Alison Stigora, a Philadelphia based artist, explores creation through visceral materials, site-specific fabrications, and drawing. She experiments with diverse media such as wood, natural and found materials, resin, glass, and works on paper. Stigora holds her MFA from the Pennsylvania Academy of the Fine Arts and has exhibited widely throughout the northeast, including numerous shows in Philadelphia, PA as well as New York City, Chicago, Baltimore, Pittsburgh, and Germany. In 2012 she was a Fellow with the Center for Emerging Visual Artists, and received an Independence Foundation Fellowship in the Arts. She has worked collaboratively with Kun Yang Lin Dancers, a contemporary dance group, to create environments and objects for dance, which culminated in a performance, Beyond the Bones, at The Painted Bride Art Center in Philadelphia. Stigora daily works and creates in her studio, a stone barn built in 1821. When not in her studio or teaching, she enjoys spending time outdoors, exploring new places, and playing with fire.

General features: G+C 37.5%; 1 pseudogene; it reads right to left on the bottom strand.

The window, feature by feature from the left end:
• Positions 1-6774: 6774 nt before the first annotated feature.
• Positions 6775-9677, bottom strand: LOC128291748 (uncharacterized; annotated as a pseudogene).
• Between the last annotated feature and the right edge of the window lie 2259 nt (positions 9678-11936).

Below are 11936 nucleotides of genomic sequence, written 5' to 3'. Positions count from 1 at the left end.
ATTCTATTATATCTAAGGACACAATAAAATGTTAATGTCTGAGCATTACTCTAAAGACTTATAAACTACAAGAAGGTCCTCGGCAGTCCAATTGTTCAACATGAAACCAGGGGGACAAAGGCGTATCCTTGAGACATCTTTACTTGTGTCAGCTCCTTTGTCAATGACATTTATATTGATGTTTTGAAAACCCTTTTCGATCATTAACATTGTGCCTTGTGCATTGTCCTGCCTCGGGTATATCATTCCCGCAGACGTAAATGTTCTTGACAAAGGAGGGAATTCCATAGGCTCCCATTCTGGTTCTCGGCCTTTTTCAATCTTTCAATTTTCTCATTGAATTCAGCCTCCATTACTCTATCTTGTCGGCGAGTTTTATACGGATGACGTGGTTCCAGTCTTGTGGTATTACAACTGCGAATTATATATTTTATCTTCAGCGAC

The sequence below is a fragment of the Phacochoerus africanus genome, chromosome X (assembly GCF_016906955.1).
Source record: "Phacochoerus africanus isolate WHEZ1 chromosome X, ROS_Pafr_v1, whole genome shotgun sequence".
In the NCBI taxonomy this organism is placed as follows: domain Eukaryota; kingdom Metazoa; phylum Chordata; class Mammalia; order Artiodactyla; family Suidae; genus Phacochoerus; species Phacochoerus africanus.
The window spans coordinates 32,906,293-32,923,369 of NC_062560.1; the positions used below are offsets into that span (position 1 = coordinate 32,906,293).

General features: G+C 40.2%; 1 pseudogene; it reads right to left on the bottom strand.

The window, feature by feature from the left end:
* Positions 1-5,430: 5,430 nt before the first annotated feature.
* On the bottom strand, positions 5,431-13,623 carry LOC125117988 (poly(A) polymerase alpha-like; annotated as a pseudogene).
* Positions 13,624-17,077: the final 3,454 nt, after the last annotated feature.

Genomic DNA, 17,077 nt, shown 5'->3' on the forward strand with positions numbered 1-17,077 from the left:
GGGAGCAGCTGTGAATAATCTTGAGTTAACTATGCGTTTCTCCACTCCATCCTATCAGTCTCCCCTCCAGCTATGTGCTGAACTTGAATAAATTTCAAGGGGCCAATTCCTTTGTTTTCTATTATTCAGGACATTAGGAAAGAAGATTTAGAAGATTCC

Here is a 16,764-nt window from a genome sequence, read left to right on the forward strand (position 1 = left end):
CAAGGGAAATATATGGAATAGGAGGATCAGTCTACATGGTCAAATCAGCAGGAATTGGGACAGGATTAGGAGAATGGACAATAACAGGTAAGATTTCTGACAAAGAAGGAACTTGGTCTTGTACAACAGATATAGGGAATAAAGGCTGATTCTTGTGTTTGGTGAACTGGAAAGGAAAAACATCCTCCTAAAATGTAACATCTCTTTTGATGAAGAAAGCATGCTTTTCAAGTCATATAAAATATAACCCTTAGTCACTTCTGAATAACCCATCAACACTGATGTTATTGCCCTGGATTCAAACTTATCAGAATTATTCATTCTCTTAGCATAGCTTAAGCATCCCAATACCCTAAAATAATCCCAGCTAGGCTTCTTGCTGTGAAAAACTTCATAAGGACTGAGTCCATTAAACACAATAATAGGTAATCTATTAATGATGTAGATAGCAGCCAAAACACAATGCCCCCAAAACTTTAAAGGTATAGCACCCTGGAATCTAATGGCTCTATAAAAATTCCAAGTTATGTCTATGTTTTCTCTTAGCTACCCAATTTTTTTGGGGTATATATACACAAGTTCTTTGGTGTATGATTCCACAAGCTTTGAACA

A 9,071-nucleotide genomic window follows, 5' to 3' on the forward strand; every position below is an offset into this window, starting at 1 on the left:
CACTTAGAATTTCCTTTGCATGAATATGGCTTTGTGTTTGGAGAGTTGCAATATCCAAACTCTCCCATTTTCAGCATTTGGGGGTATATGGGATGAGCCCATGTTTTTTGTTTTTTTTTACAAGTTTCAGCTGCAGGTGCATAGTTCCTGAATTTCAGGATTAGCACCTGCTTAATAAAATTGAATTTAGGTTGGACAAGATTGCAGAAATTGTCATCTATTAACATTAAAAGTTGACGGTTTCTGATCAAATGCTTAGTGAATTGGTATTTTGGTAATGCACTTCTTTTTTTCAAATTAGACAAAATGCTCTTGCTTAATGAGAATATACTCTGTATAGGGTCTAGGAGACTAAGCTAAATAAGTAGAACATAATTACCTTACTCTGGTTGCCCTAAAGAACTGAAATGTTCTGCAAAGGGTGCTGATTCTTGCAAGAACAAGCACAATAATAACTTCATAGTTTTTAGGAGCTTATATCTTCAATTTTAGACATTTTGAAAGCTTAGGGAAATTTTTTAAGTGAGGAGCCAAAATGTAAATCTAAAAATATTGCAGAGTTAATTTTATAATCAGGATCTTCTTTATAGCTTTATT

More of Stigora’s work can be found at her site.
Stigora, on her work:
My working process can be summarized with this sequence: Look. Listen. Respond. Repeat. Like any good conversation, it is not static- there is room for the rhythm to grow and change. Scale and space are themes I constantly think about. In creating physical and metaphorical spaces for viewers, my goal is to heighten awareness of the human body in relation to the space it inhabits. Whether in relationship to architecture, landscape, or other people, the way we exist in the world matters.